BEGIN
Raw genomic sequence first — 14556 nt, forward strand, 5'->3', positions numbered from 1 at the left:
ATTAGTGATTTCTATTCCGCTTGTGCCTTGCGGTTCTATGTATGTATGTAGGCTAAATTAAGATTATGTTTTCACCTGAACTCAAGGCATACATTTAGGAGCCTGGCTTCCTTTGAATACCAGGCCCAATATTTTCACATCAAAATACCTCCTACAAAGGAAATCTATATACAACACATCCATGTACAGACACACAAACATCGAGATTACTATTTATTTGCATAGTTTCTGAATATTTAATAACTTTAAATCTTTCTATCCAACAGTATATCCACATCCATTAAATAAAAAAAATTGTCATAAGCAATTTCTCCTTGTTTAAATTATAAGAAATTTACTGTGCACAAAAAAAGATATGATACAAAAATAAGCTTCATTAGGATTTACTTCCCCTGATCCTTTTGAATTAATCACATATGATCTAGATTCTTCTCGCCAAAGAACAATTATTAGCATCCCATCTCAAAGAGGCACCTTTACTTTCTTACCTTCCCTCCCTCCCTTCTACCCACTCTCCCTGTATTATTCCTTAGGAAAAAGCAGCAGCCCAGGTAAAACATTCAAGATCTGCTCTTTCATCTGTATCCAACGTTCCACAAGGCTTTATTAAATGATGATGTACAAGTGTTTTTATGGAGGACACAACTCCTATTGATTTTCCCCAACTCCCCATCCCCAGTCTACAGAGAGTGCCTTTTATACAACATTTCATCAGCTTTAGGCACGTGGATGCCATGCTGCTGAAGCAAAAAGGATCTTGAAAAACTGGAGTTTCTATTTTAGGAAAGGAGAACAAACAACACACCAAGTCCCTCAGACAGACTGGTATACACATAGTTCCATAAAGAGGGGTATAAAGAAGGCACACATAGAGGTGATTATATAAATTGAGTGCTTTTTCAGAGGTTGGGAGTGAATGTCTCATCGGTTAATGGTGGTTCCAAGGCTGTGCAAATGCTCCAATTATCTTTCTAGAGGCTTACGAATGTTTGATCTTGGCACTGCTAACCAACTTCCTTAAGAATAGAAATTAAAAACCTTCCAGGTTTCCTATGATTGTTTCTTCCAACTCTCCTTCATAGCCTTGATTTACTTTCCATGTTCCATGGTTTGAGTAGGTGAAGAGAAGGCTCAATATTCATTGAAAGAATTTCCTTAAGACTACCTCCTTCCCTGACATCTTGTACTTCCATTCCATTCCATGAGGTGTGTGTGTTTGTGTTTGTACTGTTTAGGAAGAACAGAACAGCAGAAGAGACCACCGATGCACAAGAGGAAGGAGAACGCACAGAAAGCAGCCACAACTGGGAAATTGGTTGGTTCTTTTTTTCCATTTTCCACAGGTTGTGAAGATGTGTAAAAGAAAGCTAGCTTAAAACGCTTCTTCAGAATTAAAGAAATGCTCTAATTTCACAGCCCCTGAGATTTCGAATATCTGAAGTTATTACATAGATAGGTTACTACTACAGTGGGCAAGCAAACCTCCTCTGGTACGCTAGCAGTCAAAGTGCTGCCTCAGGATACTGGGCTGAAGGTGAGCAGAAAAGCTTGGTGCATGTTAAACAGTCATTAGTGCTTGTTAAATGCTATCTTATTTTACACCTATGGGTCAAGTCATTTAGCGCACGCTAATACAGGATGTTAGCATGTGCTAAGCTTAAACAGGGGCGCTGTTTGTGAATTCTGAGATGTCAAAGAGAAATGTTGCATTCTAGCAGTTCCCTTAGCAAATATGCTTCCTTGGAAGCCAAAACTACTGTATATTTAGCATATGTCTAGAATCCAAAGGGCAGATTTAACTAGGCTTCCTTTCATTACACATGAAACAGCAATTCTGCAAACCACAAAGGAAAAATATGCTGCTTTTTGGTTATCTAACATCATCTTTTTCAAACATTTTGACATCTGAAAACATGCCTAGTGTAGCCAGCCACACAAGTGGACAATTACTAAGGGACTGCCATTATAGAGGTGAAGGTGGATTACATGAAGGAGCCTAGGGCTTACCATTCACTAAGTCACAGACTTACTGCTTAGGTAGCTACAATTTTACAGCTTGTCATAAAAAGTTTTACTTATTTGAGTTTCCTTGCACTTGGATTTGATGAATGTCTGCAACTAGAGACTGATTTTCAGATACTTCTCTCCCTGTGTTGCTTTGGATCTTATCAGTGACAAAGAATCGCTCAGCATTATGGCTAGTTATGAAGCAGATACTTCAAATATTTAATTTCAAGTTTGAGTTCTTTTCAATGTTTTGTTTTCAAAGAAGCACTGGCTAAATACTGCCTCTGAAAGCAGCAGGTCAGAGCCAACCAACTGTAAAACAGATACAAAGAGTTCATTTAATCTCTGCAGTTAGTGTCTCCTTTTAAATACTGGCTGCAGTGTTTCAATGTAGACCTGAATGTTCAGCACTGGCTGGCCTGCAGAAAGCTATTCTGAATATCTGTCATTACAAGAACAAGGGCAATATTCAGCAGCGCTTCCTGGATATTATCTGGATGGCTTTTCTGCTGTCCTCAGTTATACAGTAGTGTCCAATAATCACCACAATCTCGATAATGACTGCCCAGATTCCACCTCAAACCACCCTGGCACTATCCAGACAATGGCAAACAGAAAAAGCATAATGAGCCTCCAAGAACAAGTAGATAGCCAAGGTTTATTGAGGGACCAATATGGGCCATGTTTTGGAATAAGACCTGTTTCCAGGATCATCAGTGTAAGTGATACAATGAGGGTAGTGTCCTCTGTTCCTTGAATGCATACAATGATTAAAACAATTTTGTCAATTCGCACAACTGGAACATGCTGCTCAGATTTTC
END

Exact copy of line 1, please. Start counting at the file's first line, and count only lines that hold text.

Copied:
Raw genomic sequence first — 14556 nt, forward strand, 5'->3', positions numbered from 1 at the left: